New research reveals that Britain’s workforce are increasingly concerned with Brexit’s potential impact on their employment.
The data shows that with just one month to go, more than a third (34 per cent) of UK residents believe that Brexit would affect their current employment in a negative way, an increase of nearly four per cent when compared to survey results from 2018. Only a negligible three per cent of respondents think that Brexit will positively affect their current employment.
Drilling down into the data also reveals some interesting gender, age and professional nuances: Since February 2018, twelve times as many men than women have become more concerned about the impact on Brexit on their current employment: In February 2019 the number of men who believe Brexit will affect their employment negatively increased by almost eight per cent compared to a less than one per cent rise amongst women.
Interestingly, whilst some direct employees have become a little more positive regarding Brexit’s effect on their employment, contactors and those who are self-employed feel much more negative about it this year than back in 2018. When asked ‘How do you think Brexit will affect your current employment?’ the results captured just last month showed an increase of more than 50 per cent amongst contractors expecting a negative impact than in 2018, and a 33 per cent increase in those who are self-employed expecting a negative impact.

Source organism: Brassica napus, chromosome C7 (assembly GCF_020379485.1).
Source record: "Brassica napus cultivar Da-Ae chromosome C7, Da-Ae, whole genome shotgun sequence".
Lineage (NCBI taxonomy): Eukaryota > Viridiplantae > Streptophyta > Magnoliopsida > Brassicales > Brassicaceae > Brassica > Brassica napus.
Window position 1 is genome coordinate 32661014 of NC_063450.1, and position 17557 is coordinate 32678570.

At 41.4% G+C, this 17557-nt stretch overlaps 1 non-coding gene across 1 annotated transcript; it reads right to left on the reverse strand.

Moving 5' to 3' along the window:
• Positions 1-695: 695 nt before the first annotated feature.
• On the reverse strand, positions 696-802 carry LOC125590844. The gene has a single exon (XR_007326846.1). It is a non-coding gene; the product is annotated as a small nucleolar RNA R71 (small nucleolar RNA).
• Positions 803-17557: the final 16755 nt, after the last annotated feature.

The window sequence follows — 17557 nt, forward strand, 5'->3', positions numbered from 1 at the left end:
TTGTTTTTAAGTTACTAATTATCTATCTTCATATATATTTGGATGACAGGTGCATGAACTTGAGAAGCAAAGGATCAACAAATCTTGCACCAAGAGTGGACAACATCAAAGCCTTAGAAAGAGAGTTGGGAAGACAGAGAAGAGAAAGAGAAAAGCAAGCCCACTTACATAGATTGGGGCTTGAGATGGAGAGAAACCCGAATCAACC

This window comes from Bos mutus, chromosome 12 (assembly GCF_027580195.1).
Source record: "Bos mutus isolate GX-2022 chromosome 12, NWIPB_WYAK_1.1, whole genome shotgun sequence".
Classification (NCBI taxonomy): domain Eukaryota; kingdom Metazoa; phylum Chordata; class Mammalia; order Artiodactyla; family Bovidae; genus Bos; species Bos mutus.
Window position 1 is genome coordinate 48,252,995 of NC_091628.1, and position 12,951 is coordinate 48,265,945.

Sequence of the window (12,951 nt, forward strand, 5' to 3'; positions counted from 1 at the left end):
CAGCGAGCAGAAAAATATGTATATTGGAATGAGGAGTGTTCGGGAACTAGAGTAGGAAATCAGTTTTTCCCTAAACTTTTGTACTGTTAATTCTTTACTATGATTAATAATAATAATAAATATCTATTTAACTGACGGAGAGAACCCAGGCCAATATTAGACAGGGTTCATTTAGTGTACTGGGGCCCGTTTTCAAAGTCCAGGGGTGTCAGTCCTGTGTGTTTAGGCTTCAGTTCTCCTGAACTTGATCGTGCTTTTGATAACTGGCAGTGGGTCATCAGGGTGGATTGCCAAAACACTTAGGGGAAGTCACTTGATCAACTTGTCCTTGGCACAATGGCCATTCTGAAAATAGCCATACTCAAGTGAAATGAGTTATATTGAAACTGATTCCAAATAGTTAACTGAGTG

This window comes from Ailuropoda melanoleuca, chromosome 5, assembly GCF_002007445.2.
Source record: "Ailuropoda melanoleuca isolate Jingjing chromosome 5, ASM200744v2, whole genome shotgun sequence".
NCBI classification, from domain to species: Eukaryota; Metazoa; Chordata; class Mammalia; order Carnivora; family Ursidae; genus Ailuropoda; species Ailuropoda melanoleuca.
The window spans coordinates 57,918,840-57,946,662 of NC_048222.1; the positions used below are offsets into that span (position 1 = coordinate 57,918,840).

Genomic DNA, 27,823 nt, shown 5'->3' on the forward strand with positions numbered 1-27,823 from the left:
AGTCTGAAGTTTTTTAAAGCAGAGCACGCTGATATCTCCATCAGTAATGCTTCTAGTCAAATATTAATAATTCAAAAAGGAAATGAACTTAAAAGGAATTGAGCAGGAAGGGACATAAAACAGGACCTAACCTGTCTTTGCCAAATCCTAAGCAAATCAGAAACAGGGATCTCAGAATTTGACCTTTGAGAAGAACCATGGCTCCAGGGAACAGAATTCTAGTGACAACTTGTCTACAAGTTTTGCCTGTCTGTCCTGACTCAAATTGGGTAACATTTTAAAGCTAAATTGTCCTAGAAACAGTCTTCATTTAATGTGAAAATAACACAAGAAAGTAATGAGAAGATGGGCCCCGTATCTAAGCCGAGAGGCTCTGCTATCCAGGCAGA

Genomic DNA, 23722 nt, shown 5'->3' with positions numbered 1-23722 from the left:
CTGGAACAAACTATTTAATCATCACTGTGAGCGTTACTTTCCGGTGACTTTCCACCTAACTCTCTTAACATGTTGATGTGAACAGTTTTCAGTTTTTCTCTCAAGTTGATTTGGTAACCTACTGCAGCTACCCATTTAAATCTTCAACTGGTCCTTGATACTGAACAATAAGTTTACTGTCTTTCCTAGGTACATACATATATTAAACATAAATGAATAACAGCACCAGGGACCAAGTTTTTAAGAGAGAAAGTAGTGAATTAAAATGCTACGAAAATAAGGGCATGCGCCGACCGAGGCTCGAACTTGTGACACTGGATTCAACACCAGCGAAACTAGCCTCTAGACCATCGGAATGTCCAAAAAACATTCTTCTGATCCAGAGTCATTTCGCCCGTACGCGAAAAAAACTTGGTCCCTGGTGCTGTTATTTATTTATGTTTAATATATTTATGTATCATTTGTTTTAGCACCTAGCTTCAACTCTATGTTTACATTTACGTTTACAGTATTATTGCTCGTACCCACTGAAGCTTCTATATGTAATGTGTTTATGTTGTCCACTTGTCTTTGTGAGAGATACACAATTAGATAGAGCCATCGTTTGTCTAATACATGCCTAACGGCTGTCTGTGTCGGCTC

Finally, when split by age, the over 50s remain the largest group in employment who expect no change at all post Brexit – almost 30 per cent – although this has reduced from 35 per cent in 2018. All age groups of employees have seen an increase in expecting Brexit to have a negative impact on their current employment. Those aged 18-29 are leading this with a 22 per cent increase, seven per cent more 30-49-year olds and 18 per cent more over 50s in 2019, all believe that Brexit will bring negative outcomes for their current employment.
Deborah Frost, CEO at Personal Group, commented:
The results of our research clearly show that the current political environment has created an added level of uncertainty amongst UK workers around their employment prospects. Employers want to retain the confidence and enthusiasm of their employees. Offering recognition and being able to communicate directly with employees, wherever they are based, is key in building motivation and engagement, and emerging from this tricky period with the employee team’s morale intact